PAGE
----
But there were also violent riots against the government, mostly against taxation. Until the 1640s the poor paid very little or nothing in taxation, but Parliament hugely increased the level of taxation in order to fight the civil war. Above all it introduced the excise, taxes on beer, cider and other commodities bought and sold within England. As always with such indirect taxes, these fell more heavily on the poor than on the rich and they protested accordingly. Butchers had a reputation for violence, they worked with cleavers and knives, and in most markets they were grouped together in the shambles. A butchers' riot in Smithfield in London in 1647 led to the withdrawal of the excise on meat. People also protested against the hearth tax, established in 1662,. Even though the very poorest were exempt, anyone with more than one hearth in their home was obliged to pay and this included many, like the cutlers of Sheffield, who used their hearths to make their living. The hearth tax was especially hated because the collectors had the right to enter people's homes. Several hearth tax collectors were killed and the local magistrates seemed unable, or more likely unwilling, to protect them.16 The hearth tax was abandoned in 1689 , but excise and customs duties continued to multiply. Smuggling became big business and smugglers organised in large and well-armed bands which the local authorities could not cope with: regular troops had to be used. At the same time there were significant, if sporadic outbreaks of deer-stealing, often involving violence against gamekeepers and the burning of buildings.17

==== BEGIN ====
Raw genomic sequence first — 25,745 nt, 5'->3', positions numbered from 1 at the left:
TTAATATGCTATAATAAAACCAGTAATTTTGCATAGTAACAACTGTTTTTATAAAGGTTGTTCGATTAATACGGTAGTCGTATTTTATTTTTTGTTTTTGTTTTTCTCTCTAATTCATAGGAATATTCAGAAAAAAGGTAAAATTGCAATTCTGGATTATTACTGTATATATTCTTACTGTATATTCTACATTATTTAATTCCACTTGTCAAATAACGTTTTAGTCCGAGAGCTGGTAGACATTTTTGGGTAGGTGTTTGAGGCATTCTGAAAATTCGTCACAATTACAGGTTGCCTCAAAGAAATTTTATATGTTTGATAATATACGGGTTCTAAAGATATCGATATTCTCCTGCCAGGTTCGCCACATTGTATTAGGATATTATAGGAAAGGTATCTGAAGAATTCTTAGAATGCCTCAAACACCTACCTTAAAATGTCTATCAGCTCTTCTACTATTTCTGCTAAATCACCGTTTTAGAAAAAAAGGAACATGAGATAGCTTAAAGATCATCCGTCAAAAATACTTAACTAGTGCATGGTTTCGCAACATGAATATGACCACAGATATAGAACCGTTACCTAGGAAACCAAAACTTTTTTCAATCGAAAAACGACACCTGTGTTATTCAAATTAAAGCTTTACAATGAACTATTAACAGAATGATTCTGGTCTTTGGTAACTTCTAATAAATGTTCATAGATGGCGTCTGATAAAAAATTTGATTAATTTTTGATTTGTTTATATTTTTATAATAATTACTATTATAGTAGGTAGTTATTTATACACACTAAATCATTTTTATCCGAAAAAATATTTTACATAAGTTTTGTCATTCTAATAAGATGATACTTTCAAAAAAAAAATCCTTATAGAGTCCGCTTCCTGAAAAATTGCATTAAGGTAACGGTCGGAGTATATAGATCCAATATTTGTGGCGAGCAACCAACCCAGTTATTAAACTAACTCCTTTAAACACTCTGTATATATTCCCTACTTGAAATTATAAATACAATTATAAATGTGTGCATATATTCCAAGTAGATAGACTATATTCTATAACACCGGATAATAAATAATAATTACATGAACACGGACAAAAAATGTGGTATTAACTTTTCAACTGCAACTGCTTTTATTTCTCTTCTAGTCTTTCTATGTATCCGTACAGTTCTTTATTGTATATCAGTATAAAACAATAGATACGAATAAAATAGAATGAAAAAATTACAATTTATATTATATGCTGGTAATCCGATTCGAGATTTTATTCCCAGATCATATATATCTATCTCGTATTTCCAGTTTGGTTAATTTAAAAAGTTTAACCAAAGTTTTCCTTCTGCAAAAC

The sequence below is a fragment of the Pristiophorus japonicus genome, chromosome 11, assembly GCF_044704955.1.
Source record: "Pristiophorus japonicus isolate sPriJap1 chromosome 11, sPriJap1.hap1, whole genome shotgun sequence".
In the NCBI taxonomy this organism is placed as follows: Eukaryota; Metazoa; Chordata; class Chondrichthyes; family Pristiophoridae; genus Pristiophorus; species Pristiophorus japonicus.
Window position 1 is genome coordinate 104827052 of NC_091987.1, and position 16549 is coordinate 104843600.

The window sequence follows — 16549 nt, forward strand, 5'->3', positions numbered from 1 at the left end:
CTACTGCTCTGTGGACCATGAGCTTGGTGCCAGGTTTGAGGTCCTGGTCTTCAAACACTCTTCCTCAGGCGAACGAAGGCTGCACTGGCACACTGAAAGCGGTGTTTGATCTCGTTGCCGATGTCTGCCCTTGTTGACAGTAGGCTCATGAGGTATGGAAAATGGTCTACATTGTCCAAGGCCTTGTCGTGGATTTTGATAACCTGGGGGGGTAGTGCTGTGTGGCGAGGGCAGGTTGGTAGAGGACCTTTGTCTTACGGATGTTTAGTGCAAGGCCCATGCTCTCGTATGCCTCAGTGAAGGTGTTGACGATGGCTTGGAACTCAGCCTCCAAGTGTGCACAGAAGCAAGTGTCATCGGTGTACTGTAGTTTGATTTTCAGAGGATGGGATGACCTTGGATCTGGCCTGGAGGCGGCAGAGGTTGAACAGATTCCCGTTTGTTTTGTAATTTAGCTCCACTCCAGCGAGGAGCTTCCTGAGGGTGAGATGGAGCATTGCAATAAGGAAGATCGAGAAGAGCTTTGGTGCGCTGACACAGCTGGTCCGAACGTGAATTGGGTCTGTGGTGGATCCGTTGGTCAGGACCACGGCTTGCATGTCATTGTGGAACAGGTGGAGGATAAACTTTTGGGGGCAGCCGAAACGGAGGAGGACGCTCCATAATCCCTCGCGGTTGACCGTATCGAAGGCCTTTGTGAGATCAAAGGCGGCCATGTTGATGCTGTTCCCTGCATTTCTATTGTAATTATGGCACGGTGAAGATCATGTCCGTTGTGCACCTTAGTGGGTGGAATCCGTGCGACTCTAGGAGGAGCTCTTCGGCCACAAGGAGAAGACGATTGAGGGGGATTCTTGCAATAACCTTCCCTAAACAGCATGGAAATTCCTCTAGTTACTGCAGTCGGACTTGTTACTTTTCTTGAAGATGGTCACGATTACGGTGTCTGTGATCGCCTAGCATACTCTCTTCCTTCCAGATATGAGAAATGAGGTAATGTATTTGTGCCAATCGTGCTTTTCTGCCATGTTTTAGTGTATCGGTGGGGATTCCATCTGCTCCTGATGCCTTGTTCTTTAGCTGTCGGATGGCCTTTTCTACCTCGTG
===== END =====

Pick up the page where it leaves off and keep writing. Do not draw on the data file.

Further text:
Such brazen and brutal defiance worried the government, and it suspected that it had political undertones: this was especially plausible in the case of smugglers, with their foreign contacts. It thus had a vested interest in gathering information about such disorders, or threatened disorders, whereas it had no interest in the doings of peaceable, dutiful subjects. Some information of political intrigues, whether 'republican' or Jacobite, came from spies. These might be employed by the government or freelance 'intelligence' gatherers, but either way they expected to be paid for their trouble and needed to produce 'results'. The management of these spies and the sifting of their intelligence was one of the prime duties of the secretaries of state and their offices.18 They had access to the post office and the power to intercept and open letters. But their resources in terms of men and money were pitifully small by modern standards and they also needed the services of 'well affected' citizens in the provinces. These were often employees of the crown: postmasters, revenue officers and magistrates. Some were driven by genuine anxieties, like the Westmorland magistrates Sir Philip Musgrave and Daniel Fleming, who were desperately anxious about the danger of sedition in the early 1660s.19